CHICAGO -- With sales of gallon milk off in c-stores—unit sales dipped more than 5% in 2017, according to Chicago-based IRI—retailers need to work harder to make more dairy subsegments a destination stop. Experts say emphasizing milk’s healthy qualities, tying in to emerging priorities related to protein, snacking, artisanal benefits and post-workout recovery, are key to the effort.
Here are three steps to get it done ...
1. A run on chocolate
With roots as a local dairy processor since 1931, Powell, Tenn.-based Weigel’s Farm Stores Inc. knows a little about marketing milk. The chain recently invested in billboard ads depicting images of runners, done to drive sales for its award-winning chocolate milk. The logic behind the campaign: Chocolate milk is viewed as a bona fide recovery drink, says Chairman Bill Weigel.
The billboards generated exposure, and price discounts sealed the deal. As a result, annualized unit sales of chocolate milk increased 5% to 10% in the chain’s 66 stores, reflecting sales of pints, quarts and half-gallons, the three packages the chain offers.
Another boon: With Weigel’s popular Basic Reward Card, customers receive a free gallon after buying 16, which increases trips.
2. Activate the core
Retailers can activate three core strategies to get consumers excited about dairy. In a tactic similar to Weigel’s approach, dairy items can be aligned with physical fitness. “Active dairy super-consumers make protein a critical diet component, spending more than double on dairy than the average dairy consumer,” says Mary Kay O’Connor, vice president of special projects for Madison, Wis.-based International Dairy Deli Bakery Association.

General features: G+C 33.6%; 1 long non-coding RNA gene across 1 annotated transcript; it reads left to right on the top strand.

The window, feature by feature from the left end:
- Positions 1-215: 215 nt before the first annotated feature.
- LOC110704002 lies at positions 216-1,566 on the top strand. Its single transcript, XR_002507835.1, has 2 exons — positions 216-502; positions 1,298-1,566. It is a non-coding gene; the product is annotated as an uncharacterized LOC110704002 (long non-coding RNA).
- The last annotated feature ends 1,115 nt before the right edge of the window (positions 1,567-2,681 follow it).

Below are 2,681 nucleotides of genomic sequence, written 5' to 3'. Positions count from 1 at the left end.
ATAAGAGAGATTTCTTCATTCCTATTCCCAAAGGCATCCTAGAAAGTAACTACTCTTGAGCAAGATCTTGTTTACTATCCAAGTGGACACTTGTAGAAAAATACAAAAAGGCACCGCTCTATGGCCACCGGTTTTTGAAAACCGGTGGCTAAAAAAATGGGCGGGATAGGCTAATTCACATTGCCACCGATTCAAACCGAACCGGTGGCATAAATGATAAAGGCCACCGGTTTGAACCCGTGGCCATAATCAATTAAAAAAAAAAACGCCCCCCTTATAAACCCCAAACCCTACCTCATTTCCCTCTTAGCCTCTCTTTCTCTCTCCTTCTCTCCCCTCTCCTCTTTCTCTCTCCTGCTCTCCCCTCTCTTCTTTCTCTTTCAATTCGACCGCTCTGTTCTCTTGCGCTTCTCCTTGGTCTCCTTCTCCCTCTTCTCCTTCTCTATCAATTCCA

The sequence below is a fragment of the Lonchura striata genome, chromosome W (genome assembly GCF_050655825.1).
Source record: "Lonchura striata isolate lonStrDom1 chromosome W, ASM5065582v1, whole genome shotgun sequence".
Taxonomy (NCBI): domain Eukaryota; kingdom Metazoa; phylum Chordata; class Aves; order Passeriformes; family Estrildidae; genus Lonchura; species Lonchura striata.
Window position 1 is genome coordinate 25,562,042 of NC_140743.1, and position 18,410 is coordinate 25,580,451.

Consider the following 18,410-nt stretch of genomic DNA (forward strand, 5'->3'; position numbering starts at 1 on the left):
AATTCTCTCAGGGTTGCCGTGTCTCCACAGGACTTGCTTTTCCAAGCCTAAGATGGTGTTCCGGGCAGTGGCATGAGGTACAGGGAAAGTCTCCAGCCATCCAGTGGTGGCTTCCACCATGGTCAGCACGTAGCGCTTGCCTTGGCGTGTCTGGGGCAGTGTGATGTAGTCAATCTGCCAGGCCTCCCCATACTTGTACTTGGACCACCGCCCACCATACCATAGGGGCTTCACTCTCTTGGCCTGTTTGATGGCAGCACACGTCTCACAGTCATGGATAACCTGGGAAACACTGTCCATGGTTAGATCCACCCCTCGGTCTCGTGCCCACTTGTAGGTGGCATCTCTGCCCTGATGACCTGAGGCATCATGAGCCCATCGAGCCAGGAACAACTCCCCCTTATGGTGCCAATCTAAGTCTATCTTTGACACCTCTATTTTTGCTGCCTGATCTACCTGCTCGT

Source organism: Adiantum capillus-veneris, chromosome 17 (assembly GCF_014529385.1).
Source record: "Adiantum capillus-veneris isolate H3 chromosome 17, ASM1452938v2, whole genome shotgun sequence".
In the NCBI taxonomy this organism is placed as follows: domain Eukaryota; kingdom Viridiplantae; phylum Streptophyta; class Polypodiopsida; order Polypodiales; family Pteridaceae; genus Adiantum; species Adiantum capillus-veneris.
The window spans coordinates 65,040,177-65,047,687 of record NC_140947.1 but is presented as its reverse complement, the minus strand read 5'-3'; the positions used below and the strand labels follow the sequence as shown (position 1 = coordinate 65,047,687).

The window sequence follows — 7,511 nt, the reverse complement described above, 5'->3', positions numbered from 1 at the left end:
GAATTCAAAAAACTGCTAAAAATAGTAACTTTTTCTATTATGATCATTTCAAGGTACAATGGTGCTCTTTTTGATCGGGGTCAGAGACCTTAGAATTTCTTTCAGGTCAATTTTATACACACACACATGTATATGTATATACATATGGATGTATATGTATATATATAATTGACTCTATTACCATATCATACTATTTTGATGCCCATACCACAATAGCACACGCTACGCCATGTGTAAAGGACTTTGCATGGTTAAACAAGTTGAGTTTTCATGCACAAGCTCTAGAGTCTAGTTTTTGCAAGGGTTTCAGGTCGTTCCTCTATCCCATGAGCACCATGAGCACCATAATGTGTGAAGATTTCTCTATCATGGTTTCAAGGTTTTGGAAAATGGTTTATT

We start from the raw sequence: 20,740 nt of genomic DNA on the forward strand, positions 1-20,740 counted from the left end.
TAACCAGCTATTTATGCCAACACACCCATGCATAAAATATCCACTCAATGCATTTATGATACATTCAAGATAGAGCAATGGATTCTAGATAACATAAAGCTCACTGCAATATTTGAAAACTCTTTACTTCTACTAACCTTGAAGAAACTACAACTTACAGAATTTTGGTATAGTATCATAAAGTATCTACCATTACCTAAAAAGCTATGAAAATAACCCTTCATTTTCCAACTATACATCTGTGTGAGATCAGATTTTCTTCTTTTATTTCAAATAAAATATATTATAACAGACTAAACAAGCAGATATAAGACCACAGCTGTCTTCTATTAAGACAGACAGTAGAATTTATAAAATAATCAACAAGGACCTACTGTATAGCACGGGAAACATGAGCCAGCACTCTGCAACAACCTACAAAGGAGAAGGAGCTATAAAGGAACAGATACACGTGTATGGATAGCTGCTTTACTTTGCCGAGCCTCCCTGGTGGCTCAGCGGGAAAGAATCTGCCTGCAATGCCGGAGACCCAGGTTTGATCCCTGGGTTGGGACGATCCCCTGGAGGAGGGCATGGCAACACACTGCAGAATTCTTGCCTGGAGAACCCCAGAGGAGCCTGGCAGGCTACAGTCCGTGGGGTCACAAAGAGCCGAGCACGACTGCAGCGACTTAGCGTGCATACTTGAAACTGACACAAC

To leverage the category for snacking, use point-of-purchase messaging such as “Break Time” and “Refueling Station” with an array of dairy options, including yogurt, pudding and cottage cheese, bundled together at an endcap to cater to mini-meal eating trends, O’Connor says.
Also emphasize milk’s value-added aspect with buzz terms such as “lactose-free,” “flavored” and “whole milk,” she says.
3. Block, tackle and kick
Several retailers maximize dairy sales by keeping merchandising programs simple yet consistent. “We try to focus on the basics: in-stock, fresh product rotation with good shelf life and clean cooler displays,” says Angelos Lambis, director of fuel and convenience for United Express Convenience Stores, Lubbock, Texas.
On the new item front, the chain recently added protein-driven Fairlife milk and Chobani yogurt drinks “to capture our guest’s healthier lifestyle trends,” Lambis says.
Without revealing the numbers, Lambis says United Express dairy sales have climbed “mid-single digits.” A bonus: “Because our convenience locations are positioned inside our supermarket parking lots, gallon milk is competitively priced—and a top seller.”